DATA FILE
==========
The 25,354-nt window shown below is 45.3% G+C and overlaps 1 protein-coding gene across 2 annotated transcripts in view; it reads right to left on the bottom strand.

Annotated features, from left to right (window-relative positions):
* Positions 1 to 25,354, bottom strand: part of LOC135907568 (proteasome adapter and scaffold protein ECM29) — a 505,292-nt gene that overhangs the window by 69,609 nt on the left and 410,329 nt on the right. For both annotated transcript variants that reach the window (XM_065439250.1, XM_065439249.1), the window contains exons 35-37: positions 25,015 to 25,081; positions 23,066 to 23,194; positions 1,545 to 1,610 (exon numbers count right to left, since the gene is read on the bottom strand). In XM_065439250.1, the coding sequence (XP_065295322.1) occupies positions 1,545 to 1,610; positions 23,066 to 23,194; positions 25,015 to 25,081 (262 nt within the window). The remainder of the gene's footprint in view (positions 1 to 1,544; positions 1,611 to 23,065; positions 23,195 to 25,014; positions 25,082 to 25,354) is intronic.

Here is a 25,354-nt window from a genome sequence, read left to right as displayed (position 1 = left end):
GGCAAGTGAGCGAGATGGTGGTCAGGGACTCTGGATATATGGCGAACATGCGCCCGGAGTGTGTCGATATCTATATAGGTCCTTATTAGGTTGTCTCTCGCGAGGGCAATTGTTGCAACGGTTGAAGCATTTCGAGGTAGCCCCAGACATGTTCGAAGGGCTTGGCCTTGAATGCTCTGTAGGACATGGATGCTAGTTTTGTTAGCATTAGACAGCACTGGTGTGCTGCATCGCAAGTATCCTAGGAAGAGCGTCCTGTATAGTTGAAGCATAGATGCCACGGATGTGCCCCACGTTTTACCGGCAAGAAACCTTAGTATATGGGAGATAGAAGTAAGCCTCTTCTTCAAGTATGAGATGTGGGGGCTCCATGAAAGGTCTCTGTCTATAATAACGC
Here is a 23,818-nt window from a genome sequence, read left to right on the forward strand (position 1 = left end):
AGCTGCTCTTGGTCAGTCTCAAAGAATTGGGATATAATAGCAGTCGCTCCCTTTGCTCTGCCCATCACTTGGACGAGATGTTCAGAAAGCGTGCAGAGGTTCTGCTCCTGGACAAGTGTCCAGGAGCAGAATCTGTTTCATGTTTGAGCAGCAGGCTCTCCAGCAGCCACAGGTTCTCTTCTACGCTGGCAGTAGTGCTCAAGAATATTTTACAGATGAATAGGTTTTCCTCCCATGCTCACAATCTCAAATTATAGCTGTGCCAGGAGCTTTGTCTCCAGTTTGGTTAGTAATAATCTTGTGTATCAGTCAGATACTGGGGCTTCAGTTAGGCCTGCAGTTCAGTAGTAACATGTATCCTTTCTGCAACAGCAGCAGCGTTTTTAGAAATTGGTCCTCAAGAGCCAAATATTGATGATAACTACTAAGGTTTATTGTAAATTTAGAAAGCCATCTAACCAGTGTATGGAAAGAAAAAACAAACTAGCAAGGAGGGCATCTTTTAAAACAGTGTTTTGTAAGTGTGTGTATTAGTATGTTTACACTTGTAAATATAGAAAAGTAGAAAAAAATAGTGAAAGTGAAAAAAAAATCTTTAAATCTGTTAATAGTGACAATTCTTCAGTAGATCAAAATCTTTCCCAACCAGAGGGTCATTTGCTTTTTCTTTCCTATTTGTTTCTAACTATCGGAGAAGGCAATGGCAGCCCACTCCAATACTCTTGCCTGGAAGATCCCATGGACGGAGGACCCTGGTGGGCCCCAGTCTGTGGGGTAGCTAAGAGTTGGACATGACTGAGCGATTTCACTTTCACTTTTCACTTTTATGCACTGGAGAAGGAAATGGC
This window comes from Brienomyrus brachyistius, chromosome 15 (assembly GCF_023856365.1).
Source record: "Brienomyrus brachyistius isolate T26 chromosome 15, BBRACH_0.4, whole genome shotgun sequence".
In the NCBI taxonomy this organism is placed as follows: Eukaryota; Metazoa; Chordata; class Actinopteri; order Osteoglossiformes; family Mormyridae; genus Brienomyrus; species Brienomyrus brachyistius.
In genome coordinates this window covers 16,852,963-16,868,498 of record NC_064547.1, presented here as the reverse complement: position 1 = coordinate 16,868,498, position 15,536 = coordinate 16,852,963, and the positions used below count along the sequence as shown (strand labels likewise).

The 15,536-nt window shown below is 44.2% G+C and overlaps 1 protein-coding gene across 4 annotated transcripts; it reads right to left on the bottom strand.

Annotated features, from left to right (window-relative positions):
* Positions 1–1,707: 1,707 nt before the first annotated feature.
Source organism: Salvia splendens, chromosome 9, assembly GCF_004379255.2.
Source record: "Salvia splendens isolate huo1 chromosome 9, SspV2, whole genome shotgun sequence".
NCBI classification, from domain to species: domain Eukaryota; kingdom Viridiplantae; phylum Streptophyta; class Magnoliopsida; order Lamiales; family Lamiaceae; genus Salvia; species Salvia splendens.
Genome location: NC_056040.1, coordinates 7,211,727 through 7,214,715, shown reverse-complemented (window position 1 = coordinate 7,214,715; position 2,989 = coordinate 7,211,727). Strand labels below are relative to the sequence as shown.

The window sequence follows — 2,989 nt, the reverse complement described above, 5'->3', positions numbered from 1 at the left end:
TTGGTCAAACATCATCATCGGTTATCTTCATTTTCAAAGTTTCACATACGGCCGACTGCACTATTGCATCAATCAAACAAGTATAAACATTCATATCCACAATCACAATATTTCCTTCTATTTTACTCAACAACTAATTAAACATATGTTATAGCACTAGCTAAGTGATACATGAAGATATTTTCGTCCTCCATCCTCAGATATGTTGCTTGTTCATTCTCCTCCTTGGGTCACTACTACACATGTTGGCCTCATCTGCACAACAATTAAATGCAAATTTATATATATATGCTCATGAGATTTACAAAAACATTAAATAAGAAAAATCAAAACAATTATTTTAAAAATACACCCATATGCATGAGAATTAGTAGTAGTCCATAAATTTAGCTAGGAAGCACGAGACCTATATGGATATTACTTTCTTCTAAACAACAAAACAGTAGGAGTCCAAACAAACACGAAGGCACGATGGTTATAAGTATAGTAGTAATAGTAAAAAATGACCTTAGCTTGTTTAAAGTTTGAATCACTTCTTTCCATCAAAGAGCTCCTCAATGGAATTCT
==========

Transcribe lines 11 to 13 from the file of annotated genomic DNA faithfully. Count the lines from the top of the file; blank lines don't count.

In genome coordinates this window covers 16,852,963-16,868,498 of record NC_064547.1, presented here as the reverse complement: position 1 = coordinate 16,868,498, position 15,536 = coordinate 16,852,963, and the positions used below count along the sequence as shown (strand labels likewise).

The 15,536-nt window shown below is 44.2% G+C and overlaps 1 protein-coding gene across 4 annotated transcripts; it reads right to left on the bottom strand.

Annotated features, from left to right (window-relative positions):